Bald – Golden – Steller’s Sea – Eagles Compared

Steller’s Sea Eagle (Haliaeetus pelagicus) next to Bald Eagle by Lee at National Aviary

“Wilt thou set thine eyes upon that which is not? for riches certainly make themselves wings; they fly away as an eagle toward heaven.” (Proverbs 23:5 KJV)

The last post mentioned the Golden Eagle and the Sea Eagle. We were privileged to have seen the Bald Eagle [almost daily here in Polk Country this time of the year.], the Golden Eagle, and the Steller’s Sea Eagle. Just thought you might like a size comparison. The above photo was taken at the National Aviary in Pittsburgh, PA. The two exhibits were side by side and I was overwhelmed at the size of the Steller’s Sea Eagle on the right, and the Bald Eagle on the left. I backed up so I could get them both. What a difference!

Bald Eagle (Haliaeetus leucocephalus) by Lee at National Aviary

Bald Eagle (Haliaeetus leucocephalus) by Lee at National Aviary

The Bald Eagle has a body length of 70–102 cm (28–40 in). Typical wingspan is between 1.8 and 2.3 m (5.9 and 7.5 ft) and mass is normally between 3 and 6.3 kg (6.6 and 13.9 lb).[5] Females are about 25% larger than males, averaging 5.6 kg (12 lb), and against the males’ average weight of 4.1 kg (9.0 lb)

Golden Eagle (Aquila chrysaetos) Flying ©WikiC

The Golden Eagle is a very large raptor, 66 to 102 centimetres (26 to 40 in) in length. Its wings are broad and the wingspan is 1.8 to 2.34 metres (5 ft 11 in to 7 ft 8 in). Golden eagles’ wingspan is the fifth largest among living eagle species. Females are larger than males, with a bigger difference in larger subspecies. Females of the large Himalayan golden eagles are about 37% heavier than males and have nearly 9% longer wings, whereas in the smaller Japanese golden eagles, females are only 26% heavier with around 6% longer wings.[2][8] In the largest subspecies (A. c. daphanea), males and females weigh typically 4.05 kilograms (8.9 lb) and 6.35 kg (14.0 lb), respectively. In the smallest subspecies, A. c. japonica, males weigh 2.5 kg (5.5 lb) and females 3.25 kg (7.2 lb).[2] In the species overall, males average around 3.6 kg (7.9 lb) and females around 5.1 kg (11 lb). The maximum size of golden eagles debated. Large subspecies are the heaviest representatives of the Aquila genus and this species is on average the seventh-heaviest living eagle species. The golden eagle is the second heaviest breeding eagle in North America, Europe and Africa and the fourth heaviest in Asia. For some time, the largest known mass authenticated for a wild female was the specimen from the A. c. chrysaetos subspecies which weighed around 6.7 kg (15 lb) and spanned 2.55 m (8 ft 4 in) across the wings.[10] American golden eagles are typically somewhat smaller than the large Eurasian species,

Steller’s Sea Eagle (Haliaeetus pelagicus) by Lee at National Aviary

Steller’s Sea Eagle (Haliaeetus pelagicus) Feet by Lee at National Aviary

Steller’s sea eagle is the largest bird in the genus Haliaeetus and is one of the largest raptors overall. Females vary in weight from 6,195 to 9,500 g (13.658 to 20.944 lb), while males being rather lighter with a weight range of 4,900 to 6,800 g (10.8 to 15.0 lb). The average weight is variable, possibly due to seasonal variation in food access or general condition of eagles, but has been reported as high as a mean mass of 7,757 g (17.101 lb) to a median estimate weight of 6,250 g (13.78 lb)… [Above from Wikipedia, with editing.]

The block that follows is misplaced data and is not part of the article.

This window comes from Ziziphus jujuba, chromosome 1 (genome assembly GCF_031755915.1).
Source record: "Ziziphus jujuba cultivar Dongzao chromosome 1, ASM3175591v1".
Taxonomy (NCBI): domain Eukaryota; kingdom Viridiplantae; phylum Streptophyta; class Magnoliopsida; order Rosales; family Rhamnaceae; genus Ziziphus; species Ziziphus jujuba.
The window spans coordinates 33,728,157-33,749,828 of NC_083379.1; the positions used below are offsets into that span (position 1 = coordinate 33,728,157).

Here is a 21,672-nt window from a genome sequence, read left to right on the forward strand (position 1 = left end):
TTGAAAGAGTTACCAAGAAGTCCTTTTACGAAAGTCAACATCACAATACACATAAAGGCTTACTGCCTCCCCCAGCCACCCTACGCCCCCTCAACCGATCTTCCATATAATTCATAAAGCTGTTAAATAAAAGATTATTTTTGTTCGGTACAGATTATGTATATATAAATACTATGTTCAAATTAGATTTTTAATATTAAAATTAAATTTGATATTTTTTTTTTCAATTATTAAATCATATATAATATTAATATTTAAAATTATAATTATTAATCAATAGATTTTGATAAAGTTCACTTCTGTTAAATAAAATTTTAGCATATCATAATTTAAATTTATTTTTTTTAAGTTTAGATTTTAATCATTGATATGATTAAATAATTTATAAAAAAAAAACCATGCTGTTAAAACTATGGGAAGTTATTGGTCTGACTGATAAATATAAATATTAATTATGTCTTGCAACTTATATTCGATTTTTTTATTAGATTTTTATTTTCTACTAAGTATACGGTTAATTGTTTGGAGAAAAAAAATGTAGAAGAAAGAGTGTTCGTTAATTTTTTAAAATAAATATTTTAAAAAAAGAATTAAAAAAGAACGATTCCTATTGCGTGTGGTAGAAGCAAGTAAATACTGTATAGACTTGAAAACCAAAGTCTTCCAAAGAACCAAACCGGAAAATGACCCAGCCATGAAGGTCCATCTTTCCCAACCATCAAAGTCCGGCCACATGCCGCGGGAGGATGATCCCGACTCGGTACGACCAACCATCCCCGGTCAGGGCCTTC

Steller’s Sea-eagle at San Diego Zoo 2015 by Lee

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Golden Eagles in Scotland – YouTube

Birds of the Bible – Eagles

Golden Eagles in Scotland – YouTube

 

Golden Eagle (Aquila chrysaetos) - Grandfather Eagle by PastorBBC

Golden Eagle (Aquila chrysaetos) – Grandfather Eagle by PastorBBC

“Doth the eagle mount up at thy command, and make her nest on high?” (Job 39:27 KJV)

I love watching Eagles. This video adds some views from the back of an Eagle. Worth watching.

The way of an eagle in the air;…” (Proverbs 30:19a KJV)

Birds of the Bible – Eagles

Ravin’ about Corvid Hybrids: Something to Crow About!

Ravin’ about Corvid Hybrids:

Something to Crow About!

Dr. James J. S. Johnson

HoodedCrow.WorldLifeExpectancy-photoHOODED CROW   (World Life Expectancy photo)

“Every raven after his kind”   (Leviticus 11:15)

Who provides for the raven his food? When his young ones cry unto God, they wander for lack of food.   (Job 38:41)

Consider the ravens: for they neither sow nor reap; they neither have storehouse nor barn, yet God feeds them; how much more are ye better than birds?   (Luke 12:24)

There is, as Moses noted, a “kind” (i.e., genetically related family) of birds that we call “corvids”, crow-like birds, including ravens. [In the English Bible (KJV), these birds are always called “ravens”.]

These black (or mostly black – see Song of Solomon 5:11) omnivores are known to “crow”, often calling out a harsh KAWWWW!   Also famous for their “ravenous” appetites and eating habits, it is no wonder that the English labeled many varieties of these corvid birds as “ravens”.

The HOODED CROW (Corvus cornix) lives and thrives in the Great North – including Sweden, Finland, and Russia.  This I learned firsthand, on July 6th of AD2006, while visiting a grassy park near the Vasa Museum of Stockholm, Sweden.  The next day (July 7th of AD2006), it was my privilege to see another Hooded Crow in a heavily treed park in Helsinki, Finland.  Again, two days later (i.e., the 9th of July, AD2006), while visiting Pushkin (near St. Petersburg, Russia), I saw a Hooded Crow, in one of the “garden” parks of Catherine’s Palace.  Obviously, Hooded Crows appreciate high-quality parks of northern Europe!